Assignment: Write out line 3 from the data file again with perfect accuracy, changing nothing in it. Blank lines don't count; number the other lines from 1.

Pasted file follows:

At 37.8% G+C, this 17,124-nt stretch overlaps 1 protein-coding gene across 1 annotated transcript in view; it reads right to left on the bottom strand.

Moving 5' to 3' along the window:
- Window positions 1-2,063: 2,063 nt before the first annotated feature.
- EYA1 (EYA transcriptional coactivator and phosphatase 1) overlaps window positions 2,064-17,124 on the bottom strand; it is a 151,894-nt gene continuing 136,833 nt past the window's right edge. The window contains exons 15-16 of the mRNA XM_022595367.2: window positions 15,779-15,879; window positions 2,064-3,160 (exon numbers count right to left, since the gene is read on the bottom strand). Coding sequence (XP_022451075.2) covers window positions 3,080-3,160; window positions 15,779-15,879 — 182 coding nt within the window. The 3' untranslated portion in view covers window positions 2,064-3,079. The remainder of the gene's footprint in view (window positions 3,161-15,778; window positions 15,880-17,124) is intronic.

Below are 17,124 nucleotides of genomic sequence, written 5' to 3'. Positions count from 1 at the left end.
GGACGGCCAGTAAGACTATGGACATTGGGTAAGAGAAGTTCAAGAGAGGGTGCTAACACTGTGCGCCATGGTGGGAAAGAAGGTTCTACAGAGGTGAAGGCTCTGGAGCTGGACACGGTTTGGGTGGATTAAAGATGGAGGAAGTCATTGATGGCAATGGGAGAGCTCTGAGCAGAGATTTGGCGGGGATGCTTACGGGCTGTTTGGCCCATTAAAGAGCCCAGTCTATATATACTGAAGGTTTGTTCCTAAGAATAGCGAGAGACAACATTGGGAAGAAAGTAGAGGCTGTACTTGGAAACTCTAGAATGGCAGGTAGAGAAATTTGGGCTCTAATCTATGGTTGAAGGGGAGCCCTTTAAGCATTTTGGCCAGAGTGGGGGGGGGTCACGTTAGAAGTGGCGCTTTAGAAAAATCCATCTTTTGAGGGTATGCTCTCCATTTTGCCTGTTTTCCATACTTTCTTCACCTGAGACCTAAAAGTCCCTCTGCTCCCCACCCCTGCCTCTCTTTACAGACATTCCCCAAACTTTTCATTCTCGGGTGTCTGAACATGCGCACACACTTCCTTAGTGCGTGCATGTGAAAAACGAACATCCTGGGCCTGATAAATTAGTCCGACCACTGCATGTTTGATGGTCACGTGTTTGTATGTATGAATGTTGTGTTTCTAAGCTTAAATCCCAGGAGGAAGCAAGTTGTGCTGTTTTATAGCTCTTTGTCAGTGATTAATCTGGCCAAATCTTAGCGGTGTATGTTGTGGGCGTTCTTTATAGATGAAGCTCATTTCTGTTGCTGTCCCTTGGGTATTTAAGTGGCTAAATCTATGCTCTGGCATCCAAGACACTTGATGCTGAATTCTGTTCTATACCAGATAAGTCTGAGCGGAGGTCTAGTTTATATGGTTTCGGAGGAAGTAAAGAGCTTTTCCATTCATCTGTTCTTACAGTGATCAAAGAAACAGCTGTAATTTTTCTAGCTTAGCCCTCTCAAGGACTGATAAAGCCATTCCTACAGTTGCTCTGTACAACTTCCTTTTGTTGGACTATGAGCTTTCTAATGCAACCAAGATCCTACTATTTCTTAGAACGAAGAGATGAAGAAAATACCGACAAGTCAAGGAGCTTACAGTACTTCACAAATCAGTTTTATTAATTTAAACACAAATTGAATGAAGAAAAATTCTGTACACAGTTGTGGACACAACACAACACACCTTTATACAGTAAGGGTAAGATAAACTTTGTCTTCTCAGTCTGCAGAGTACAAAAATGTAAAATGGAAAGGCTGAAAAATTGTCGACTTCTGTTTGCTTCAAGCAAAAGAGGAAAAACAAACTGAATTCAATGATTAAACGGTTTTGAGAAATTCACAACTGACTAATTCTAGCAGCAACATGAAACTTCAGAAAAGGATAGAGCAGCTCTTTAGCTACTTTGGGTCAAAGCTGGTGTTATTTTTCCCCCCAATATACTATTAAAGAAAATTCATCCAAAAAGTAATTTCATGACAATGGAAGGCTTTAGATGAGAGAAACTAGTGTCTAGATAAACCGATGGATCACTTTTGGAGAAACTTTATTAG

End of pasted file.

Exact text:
- Window positions 1-2,063: 2,063 nt before the first annotated feature.